The remainder of this document discusses how to best manage passwords, to maximize security and minimize cost of ownership. The guidelines here apply primarily to passwords used as a single authentication factor, but can also be applied to passwords used as a second authentication factor, in conjunction with biometrics, tokens or smart cards.
Passwords are simply secret words or phrases. They can be compromised in many ways:
Each of these vulnerabilities create an opportunity for an attacker to acquire password values and consequently impersonate users.
Conversely, if passwords are managed securely by users and if password systems are constructed so as to prevent brute-force attacks and inspection or decryption of passwords in transit and in storage, then passwords can actually be quite secure. This document will describe some of the mechanisms for securing passwords.
Users in a large organization frequently have many passwords, each protecting their account on a different system or application. Users are people, not machines, so their ability to securely manage passwords is intrinsically limited. In particular, it is hard for most people to remember:
Without these constraints, password security would not be a problem and there would be no market for other authentication technologies. For example, if every password was changed every day, was remembered perfectly without being written down and consisted of 100 randomly chosen letters and digits, there would really be no need for authentication technologies other than passwords.
Effective password management is therefore taken to mean password management that is secure, user friendly and supportable within the confines of both technology and human behavior.
When people have trouble remembering their passwords, they usually resort to one or more of the following:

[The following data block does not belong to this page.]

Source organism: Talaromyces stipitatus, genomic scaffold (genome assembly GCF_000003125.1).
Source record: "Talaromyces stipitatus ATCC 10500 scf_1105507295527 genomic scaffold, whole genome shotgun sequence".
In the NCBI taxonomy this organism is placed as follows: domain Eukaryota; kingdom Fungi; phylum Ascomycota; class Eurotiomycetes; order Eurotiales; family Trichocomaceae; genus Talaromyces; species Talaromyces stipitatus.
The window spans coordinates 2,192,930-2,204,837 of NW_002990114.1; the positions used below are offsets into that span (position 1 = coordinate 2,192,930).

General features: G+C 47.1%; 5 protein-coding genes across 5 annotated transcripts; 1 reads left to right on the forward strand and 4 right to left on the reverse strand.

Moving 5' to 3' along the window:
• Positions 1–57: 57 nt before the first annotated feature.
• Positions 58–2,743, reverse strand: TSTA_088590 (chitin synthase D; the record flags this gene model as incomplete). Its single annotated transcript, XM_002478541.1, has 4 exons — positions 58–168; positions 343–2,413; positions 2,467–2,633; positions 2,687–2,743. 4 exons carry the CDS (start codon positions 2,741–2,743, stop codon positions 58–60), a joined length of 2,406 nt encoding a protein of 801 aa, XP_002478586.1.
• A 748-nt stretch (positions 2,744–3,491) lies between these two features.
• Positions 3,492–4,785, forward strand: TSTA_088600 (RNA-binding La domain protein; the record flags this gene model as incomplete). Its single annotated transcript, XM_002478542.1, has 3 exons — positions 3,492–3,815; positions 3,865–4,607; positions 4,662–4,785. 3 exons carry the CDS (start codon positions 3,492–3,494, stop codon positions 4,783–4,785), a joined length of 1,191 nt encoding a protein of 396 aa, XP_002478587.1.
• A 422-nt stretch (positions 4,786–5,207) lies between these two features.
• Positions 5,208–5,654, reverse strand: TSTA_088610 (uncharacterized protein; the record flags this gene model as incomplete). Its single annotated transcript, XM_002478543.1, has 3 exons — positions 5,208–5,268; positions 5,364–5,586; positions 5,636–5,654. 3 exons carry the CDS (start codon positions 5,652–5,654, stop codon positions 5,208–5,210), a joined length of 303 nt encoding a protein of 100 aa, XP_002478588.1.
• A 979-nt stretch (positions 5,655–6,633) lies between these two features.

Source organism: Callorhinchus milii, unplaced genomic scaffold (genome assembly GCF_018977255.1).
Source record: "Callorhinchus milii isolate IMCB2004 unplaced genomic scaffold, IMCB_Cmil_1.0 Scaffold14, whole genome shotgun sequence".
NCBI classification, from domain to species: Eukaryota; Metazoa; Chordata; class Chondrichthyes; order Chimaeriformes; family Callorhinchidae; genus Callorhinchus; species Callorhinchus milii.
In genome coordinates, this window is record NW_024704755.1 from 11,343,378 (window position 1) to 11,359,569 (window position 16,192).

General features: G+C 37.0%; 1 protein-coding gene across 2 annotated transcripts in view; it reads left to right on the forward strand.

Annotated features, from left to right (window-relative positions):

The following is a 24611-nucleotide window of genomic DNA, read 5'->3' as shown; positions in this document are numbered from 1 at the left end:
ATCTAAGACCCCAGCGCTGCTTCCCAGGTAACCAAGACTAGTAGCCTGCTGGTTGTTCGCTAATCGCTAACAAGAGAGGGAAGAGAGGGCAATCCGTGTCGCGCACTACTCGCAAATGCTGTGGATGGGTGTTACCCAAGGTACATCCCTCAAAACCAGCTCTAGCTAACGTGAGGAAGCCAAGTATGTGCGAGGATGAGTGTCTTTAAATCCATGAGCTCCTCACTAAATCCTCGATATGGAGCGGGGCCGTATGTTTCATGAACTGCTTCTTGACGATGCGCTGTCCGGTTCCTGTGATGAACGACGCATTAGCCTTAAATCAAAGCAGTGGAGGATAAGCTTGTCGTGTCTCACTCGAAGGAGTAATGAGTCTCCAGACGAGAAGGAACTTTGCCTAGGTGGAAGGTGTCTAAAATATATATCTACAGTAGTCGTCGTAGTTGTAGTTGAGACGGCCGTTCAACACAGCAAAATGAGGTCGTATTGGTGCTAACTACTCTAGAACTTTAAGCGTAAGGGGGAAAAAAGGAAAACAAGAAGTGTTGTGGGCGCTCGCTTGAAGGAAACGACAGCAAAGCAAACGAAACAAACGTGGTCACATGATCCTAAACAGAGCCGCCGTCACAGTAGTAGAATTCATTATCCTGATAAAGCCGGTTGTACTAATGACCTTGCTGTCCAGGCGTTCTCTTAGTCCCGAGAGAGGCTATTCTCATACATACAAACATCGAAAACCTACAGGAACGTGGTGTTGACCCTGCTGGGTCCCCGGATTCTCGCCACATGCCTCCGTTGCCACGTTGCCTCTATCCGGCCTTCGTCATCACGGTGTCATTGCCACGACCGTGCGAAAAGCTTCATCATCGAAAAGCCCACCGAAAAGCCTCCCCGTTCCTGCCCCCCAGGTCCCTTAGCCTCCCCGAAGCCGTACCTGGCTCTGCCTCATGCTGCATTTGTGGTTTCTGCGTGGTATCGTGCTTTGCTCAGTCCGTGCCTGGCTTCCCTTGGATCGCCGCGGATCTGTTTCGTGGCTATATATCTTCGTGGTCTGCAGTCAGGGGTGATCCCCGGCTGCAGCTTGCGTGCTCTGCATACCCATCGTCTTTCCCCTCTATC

Clearly, sound password management practices must take into consideration human limitations, to minimize bad behavior.
As outlined in (2), one of the weaknesses of passwords is that they can be guessed. While a human may give up after ten or a hundred guesses, software is available to automate the guessing process and try millions of possible passwords per second.
Such brute-force attacks are not made against login screens, but rather against copies of the password database, where passwords are normally stored in a hashed (encrypted, but not reversibly) format. The first line of defense is therefore to prevent attackers from getting a copy of a password database.
Attackers who can gain access to a password database can choose from many powerful tools to attempt brute-force attacks, including:
To combat password guessing attack, users should pick hard-to-guess passwords. One way to do this is to ensure that the set of all possible passwords is too large to search thoroughly and then to eliminate probable guesses, which an attacker might try first.
The number of possible password combinations is calculated by taking the number of legal characters in a password and raising that number to the number of characters in the password. The possibilities for some typical combinations are shown below:
Users should choose their passwords from the widest possible set of characters, subject to the constraints of the systems where those passwords reside. For example, most mainframes do not distinguish between uppercase and lowercase and only allow three punctuation marks (fourth row in the table above).
The policy should be based on the smallest acceptable set of possible password values. This, in turn, depends on how fast an attacker can check if a possible password is valid; how much time an attacker has to attack a given password and how log we want the attacker's probability of success to be.
This is best illustrated with an example:
In practice, assuming that encrypted passwords are not available to an attacker and that passwords cannot be captured or decrypted in transit, the following policy is a often reasonable:
Some of these rules merit further discussion, since a naive implementation of the rule can actually reduce password security. Consider the rule "password should not contain a dictionary word." The letters "a" and "I" are legitimate English words, and if the rule is enforced using a dictionary that contains these, then in effect we have reduced the set of available letters from 26 to 24. To avoid this sort of problem, rules of the form "shall not contain" should be fine-tuned:
Most password composition rules focus on how passwords composed of Latin characters (i.e., "English language" letters), digits and punctuation marks are composed.
Unfortunately, English is the native language of no more than 400 million people and is spoken by no more than 1.5 billion people -- out of a global population of over 7 billion people. In other words, even if other European languages that use a similar character set are included, a focus on Latin characters ignores at least 2/3 of the world's population.